Monday, 18 October 2010

Eye eye captain

Vicky got something in her eye last week and it never quite stopped hurting. On Saturday she got something in her other eye and that's been hurting like mad. So after dosing them with Optrex for days she finally surrended and went to the GP. Who sent her to the A&E because only hospitals have the equipment to properly examine your eyes.
Result: she has scratches on both her eyes.
So now she's putting drops in my bad eye and I'm putting drops in hers!

Eyes right

We've been on land for a few days so I can have my second cataract operation. The first was eye opening -literally. When the eye patch came off I was staggered at how bright the world was, how vivid the colours, how far I could see.
The second one could never match that impact but even so it's pretty good to have two decent eyes to look through. And a side benefit is that I'm not allowed to do any heavy work for a month so it's been feet-up, daytime tv, dvds and Lee Child books for me!
It's a curious operation is the cataract one - scary to contemplate but actually very similar to going to the dentist. In fact it's quicker than having a filling. And even less painful.
After a few preliminary eye drops to dilate your pupil, you walk into the operating theatre fully clothed, lie on the table, have a protective sheet put over your face, a few more drops to numb the eye then "keep staring at the microscope light please" and off we go. You see nothing except a bright light. You feel nothing. At all.
And believe me, there is no temptation to move your eye or your head!
Ten minutes later it's done. A protective eye pad is put over the eye and you can stroll off. Well, actually you have to hang around for a while to check all is well before heading home.
Next day the eyepatch comes off and the new sharper, brighter world gradually comes into view.

History in a hinge

Way back in 1790 a certain Mr Gold started a firm in Birmingham making hinges. It was quite successful. More successful than Mr Gold was at gambling. And to pay off a particularly heavy gambling debt he gave away his company.
And the descendants of the person he gave it to still run it. In Tamworth, just down the road from Streethay. As we discovered when we went in pursuit of new hinges for Harry's doors.
Gold & Wassall ia a wonderful place, full of clattering machines stamping out every conceivable sort of hinge. Crowded with boxes of finished ones. Hinges that you never knew existed. Hinges so curious looking it's hard to imagine how they work. Hinges so heavy you can hardly hold them and so delicate you admire their fineness. Bespoke hinges - like our 30 withe their phosphor bronze pins - or standard ones by the hundred and thousand.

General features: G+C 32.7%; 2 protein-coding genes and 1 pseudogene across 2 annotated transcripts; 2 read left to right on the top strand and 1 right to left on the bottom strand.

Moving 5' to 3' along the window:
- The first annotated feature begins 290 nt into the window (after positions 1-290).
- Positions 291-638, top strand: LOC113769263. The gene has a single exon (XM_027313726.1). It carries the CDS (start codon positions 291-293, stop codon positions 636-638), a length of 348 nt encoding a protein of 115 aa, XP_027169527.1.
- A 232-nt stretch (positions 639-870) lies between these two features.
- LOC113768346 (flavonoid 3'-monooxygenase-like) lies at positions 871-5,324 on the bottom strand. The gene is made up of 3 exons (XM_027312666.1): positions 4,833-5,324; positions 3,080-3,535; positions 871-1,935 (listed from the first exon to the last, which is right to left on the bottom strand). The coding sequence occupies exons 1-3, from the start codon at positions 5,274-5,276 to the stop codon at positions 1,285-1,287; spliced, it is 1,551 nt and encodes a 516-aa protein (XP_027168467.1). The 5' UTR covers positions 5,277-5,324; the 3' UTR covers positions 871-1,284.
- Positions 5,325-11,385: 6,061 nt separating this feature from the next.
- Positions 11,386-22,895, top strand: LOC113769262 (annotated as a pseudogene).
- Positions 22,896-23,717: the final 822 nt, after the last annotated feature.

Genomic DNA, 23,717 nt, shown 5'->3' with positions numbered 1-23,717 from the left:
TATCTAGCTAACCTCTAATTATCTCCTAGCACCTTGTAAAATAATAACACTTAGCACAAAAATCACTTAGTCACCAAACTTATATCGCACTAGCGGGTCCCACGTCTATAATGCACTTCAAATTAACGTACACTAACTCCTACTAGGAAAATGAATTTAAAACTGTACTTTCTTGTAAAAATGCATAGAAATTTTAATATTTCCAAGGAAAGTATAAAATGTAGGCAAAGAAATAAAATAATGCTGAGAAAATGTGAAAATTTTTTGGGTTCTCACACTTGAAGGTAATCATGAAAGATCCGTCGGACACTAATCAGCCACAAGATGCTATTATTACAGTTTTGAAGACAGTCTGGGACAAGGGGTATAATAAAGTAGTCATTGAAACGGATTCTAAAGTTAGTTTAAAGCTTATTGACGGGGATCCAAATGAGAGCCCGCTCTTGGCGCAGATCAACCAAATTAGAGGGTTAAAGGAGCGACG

So if you want a hinge you know where to look.

The work goes on

Tug decks are nice to sleep under but nasty to work under, as I discovered when hauling out all the old burnt rubbish and Mark has now discovered too. He's been cramped up in the bow welding in a new gas locker bulkhead and looking less comfortable than a Chilean miner.
Meanwhile we've been taking a fresh look at the state of the exterior of the boat. The original plan was to have it grit blasted but looking at the amount of new steel we've put in and the condition of the rest of the boat, well we've had second thoughts.
A grit blast would cost around £3000, allowing for the craning and transport to the blaster. That buys a lot of wet and dry paper. So we're going to do it the hard way but the cheap way. And as you can see, Vicky has already started...

Sunday, 10 October 2010

And this is our new gas locker lid

Another smart piece of fabrication by Mark.

Our new roof

This is our new roof - well it will be in a few days when five or six strapping Streethay-ites have hefted it into place and Mark has welded it up.

Wednesday, 6 October 2010

The light stuff

Excuse the excrutiating pun but with the sides filled in and a new roof about to go on the interior of Harry will resemble a steel tomb.
Which is why we want one of these.

There was a large steel pigeon box in the saloon roof before the fire twisted it to bits but it must have dripped condensation all over the place so we want to go the hardwood route.
If we can find someone who will make it – because with my sawing skills I'm certainly not going to try.

Tuesday, 5 October 2010

We're off!

It's all finally happening. Tug Harry has gone into the workbay here at Streethay and repair work has begun. And now the flag has dropped the accelerator has been floored and everything is happening at high speed.
On day one the fire twisted side panel was repaired. What looked an ugly kink sprung back straight after just a single cut with the grinder - it's remarkable all the tension that hides in such seemingly placid lengths of steel.
Next day our talented fabricator Mark began re-fitting the recessed cabinside panels – despite the suggestion from a few observers that we could have left the spaces as big picture windows. Well maybe but Everest double glazed tugs aren't very traditional.
And after the side panels went in the roof came out. Mark welded in some cross braces to hold the shell in shape then applied the cutting torch to the fire twisted front third of the roof and soon Harry was a convertible.
Meanwhile we've been working away in the engine room. I've relocated the tanks and pump from the rear to the forward bulkhead, making access to the non-corridor side of the engine much easier and got part way through re-plumbing. But Vicky has made the real difference. She's cleaned and re-painted the smoke stained walls and has been meticulously cleaning and re-painting the engine in the correct shade of Lister Mid Brunswick Green. It's half done now and already looks cracking.
There's plenty more to do (understatement of the decade??) but now work has begun we've both cheered up and can see a dim pinprick of light at the end of the tunnel ahead.